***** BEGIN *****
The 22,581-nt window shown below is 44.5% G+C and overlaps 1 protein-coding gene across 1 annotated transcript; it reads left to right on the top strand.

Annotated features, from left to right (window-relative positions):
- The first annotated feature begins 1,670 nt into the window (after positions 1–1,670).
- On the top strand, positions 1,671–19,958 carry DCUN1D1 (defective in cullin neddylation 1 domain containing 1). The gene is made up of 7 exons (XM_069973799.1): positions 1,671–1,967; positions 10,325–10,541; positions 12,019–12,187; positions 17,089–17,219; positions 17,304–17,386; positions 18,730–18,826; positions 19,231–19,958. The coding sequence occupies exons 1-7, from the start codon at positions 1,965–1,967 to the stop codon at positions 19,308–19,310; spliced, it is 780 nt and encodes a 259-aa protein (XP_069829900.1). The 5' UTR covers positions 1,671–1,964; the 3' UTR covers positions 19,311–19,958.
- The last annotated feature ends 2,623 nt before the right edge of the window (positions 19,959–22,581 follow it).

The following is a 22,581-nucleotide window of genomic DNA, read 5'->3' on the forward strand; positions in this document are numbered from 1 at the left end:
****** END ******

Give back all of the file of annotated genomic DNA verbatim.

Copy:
The 22,581-nt window shown below is 44.5% G+C and overlaps 1 protein-coding gene across 1 annotated transcript; it reads left to right on the top strand.

Annotated features, from left to right (window-relative positions):
- The first annotated feature begins 1,670 nt into the window (after positions 1–1,670).
- On the top strand, positions 1,671–19,958 carry DCUN1D1 (defective in cullin neddylation 1 domain containing 1). The gene is made up of 7 exons (XM_069973799.1): positions 1,671–1,967; positions 10,325–10,541; positions 12,019–12,187; positions 17,089–17,219; positions 17,304–17,386; positions 18,730–18,826; positions 19,231–19,958. The coding sequence occupies exons 1-7, from the start codon at positions 1,965–1,967 to the stop codon at positions 19,308–19,310; spliced, it is 780 nt and encodes a 259-aa protein (XP_069829900.1). The 5' UTR covers positions 1,671–1,964; the 3' UTR covers positions 19,311–19,958.
- The last annotated feature ends 2,623 nt before the right edge of the window (positions 19,959–22,581 follow it).

The following is a 22,581-nucleotide window of genomic DNA, read 5'->3' on the forward strand; positions in this document are numbered from 1 at the left end: